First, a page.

ConocoPhillips is ramping up its Alaska investments sharply.
The company increased its 2014 Alaska capital budget by more than 50 percent, to $1.7 billion, and will drill two new exploration wells this winter in the National Petroleum Reserve–Alaska, company spokeswoman Natalie Loman said Dec. 9.
Spending next year will be in projects that are expected to add about 54,000 barrels per day in new North Slope production by late 2017.
About 38,000 barrels per day would be produced by projects approved since the Legislature amended the state’s oil production tax last April. Loman said one development in the 2014 budget that is now under construction, the CD-5 project in the National Petroleum Reserve-Alaska, was approved by the company before state lawmakers made the tax change in Senate Bill 21.
“Alaska projects will get about $600 million more than in 2013, when our capital budget was about $1.1 billion, ConocoPhillips spokeswoman Natalie Lowman said. “Our capital spending next year will be more than double the $828 million spent on projects in 2012.”
The company’s 2014 capital budget was approved by its board and announced Dec. 6.
ConocoPhillips credited the state’s new oil production tax law, which goes into effect Jan. 1, for stimulating overall new investment.
“Higher allocation of capital to Alaska compared to 2013 reflected improved fiscal terms from passage of the More Alaska Production Act (SB 21),” the company said in a Dec. 6 press release.
While much of the 2014 budget is allocated to the CD-5 project, preparations on several other new projects are also underway, Lowman said.
The company has also authorized two new drill rigs to drill additional development wells in the Kuparuk River field since the passage of SB 21. One rig started work last May and the second is set to begin drilling in February.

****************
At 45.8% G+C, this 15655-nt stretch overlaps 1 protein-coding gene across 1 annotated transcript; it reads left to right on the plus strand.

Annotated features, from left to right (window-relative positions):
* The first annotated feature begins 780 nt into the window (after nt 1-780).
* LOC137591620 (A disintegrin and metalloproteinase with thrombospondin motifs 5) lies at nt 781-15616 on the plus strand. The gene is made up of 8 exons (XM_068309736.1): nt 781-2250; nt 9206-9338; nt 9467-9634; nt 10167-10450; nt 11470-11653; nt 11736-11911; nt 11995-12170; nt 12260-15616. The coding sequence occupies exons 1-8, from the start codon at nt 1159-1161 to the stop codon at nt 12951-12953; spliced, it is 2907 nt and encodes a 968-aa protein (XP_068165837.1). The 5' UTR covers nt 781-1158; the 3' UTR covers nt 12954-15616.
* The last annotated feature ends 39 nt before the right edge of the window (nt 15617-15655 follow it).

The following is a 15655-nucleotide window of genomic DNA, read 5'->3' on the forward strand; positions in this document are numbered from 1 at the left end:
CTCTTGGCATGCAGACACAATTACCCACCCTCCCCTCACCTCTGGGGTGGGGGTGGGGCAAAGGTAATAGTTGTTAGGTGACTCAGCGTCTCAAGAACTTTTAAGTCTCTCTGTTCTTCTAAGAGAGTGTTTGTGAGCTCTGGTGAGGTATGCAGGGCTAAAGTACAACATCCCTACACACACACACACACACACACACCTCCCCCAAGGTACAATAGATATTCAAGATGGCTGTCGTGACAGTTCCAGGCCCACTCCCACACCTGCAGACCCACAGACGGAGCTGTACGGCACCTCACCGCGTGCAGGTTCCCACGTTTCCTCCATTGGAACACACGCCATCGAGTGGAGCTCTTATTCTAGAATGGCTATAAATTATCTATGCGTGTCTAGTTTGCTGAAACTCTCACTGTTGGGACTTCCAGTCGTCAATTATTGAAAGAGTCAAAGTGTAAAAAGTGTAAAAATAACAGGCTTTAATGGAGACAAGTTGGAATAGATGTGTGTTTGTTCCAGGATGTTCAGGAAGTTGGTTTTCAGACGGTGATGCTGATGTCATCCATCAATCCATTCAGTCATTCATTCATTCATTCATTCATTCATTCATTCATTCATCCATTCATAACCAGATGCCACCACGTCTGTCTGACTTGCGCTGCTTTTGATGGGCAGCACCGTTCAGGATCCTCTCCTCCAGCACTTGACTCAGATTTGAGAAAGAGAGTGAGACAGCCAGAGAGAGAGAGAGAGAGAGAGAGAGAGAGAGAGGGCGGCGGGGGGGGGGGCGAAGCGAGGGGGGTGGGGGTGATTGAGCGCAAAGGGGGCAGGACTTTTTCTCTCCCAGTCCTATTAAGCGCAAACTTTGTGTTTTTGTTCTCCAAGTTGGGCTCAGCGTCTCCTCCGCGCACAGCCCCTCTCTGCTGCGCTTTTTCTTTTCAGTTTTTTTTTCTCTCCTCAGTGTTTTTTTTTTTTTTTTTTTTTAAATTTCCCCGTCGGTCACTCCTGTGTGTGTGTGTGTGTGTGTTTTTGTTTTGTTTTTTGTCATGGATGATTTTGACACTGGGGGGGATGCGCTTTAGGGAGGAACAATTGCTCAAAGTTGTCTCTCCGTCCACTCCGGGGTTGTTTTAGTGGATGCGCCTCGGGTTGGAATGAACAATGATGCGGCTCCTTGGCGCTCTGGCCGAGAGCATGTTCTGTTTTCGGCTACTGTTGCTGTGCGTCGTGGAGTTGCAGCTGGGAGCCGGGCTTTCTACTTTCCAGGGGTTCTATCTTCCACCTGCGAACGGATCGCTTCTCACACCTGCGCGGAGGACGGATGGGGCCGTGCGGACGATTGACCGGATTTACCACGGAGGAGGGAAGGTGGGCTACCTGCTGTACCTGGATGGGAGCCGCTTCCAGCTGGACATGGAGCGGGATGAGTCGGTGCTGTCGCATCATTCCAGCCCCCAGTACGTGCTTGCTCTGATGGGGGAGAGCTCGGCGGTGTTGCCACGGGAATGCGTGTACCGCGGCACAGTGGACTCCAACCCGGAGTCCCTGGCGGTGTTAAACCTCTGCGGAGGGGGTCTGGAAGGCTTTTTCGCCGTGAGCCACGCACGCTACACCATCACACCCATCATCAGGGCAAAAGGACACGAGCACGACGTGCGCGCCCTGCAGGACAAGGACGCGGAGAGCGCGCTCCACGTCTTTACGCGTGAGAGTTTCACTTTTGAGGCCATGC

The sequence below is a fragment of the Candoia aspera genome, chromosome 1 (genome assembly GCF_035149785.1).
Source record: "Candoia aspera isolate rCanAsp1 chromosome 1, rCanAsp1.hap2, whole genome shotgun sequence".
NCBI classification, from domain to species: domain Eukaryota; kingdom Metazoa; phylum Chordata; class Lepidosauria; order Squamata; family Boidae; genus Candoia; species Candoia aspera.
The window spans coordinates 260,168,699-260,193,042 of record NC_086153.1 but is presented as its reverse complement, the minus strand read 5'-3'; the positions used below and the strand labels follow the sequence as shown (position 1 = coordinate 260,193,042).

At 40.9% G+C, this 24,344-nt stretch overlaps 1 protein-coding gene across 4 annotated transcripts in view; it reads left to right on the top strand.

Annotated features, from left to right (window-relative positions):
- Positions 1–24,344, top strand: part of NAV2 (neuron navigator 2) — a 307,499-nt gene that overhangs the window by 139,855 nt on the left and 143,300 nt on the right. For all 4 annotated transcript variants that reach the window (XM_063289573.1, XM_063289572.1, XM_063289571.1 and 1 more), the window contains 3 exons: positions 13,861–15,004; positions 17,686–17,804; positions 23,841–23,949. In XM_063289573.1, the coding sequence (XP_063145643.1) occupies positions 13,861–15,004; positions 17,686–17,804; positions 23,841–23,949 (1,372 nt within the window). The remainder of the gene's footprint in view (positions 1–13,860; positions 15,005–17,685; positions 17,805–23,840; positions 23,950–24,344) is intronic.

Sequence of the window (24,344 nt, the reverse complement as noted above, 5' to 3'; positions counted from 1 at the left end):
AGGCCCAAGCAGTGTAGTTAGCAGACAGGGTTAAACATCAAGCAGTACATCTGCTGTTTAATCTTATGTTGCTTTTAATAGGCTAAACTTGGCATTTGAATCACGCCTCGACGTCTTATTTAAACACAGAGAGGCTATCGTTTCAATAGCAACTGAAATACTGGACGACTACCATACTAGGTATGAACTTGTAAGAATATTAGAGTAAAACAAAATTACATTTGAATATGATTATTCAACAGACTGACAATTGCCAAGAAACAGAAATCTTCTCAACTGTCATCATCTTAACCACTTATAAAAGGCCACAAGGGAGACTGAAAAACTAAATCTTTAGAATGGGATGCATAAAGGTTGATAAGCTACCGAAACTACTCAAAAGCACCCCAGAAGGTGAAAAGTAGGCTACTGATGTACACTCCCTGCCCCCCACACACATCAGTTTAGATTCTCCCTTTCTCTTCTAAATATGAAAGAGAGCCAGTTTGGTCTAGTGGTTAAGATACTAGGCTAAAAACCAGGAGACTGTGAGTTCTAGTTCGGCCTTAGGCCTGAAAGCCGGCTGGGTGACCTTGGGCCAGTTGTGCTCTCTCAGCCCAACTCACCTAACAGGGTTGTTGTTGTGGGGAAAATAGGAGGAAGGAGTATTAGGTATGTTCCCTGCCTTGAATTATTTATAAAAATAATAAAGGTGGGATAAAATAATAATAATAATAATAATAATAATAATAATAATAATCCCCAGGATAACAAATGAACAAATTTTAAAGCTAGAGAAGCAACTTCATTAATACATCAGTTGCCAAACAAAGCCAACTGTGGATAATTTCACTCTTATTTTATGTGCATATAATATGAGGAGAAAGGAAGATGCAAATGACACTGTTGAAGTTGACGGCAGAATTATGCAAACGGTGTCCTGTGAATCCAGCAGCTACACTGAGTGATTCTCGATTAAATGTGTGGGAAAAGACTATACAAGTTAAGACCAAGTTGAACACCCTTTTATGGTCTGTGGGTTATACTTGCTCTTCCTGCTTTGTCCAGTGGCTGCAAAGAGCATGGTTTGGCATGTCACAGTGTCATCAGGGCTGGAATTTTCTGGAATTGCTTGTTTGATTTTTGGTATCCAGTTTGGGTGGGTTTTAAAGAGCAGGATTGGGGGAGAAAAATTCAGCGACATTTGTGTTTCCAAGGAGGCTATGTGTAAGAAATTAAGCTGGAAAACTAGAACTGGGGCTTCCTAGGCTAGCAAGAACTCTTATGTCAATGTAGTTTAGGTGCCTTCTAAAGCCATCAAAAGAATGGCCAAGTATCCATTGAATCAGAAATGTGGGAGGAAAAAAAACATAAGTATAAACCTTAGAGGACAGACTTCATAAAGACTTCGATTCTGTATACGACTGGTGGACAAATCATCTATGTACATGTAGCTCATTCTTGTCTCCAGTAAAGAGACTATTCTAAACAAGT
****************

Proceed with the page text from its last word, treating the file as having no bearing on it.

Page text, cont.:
CD-5 is expected to begin producing in late 2015 and is expected to produce about 16,000 barrels per day, or b/d. The project will cost about $1 billion and includes a bridge across a channel of the Colville River and new roads, pipelines and a production site on the west side of the river. CD-5 will be also the first commercial oil production project in the NPR-A.
ConocoPhillips is also laying gravel and making other preparations for a planned new drill-site in the Kuparuk River field, Drill Site 2S. Formal approval for that is expected in late 2014. Production is estimated at 8,000 b/d, starting in late 2015.
Permitting and other preparations are also continuing on GMT-1, a $900 million project in the NPR-A. It is expected to be producing 30,000 barrels per day by late 2017, Lowman said.
Overall, the new projects planned by ConocoPhillips are expected to add 54,000 barrels a day of new production by late 2017 but only part of this is net to ConocoPhillips because some of the new production will be shared with partners in the new projects.
ConocoPhillips owns 55 percent of Kuparuk, with BP, ExxonMobil owning most of the remainder, as well as 78 percent of CD-5 and GMT-1 with Anadarko Petroleum owning the remainder.
The two new NPR-A exploration wells are planned to be drilled in ConocoPhillips’ Greater Moose’s Tooth Unit in which the GMT-1 project is located, Lowman said. The drilling is aimed at establishing new resources in the unit. The company is planning a second NPR-A production project in the unit, GMT-2, sometime in the future, ConocoPhillips officials have said.
Overall, six exploration wells are now planned for the North Slope this winter. Two will be drilled by ConocoPhilllips; three by Repsol in the Colville River delta region and one by Linc Energy at Umiat, in the southeast NPR-A where a small oil field was discovered decades ago but not developed.
ConocoPhillips Alaska president Trond-Erik Johansen told the Resource Development Council annual conference in Anchorage in November that his company plans about $1.5 billion in new capital investments over the next few years.
Separately, BP has announced about $3 billion in new projects in the Prudhoe Bay field along with plans to put two new drill rigs to work in the field.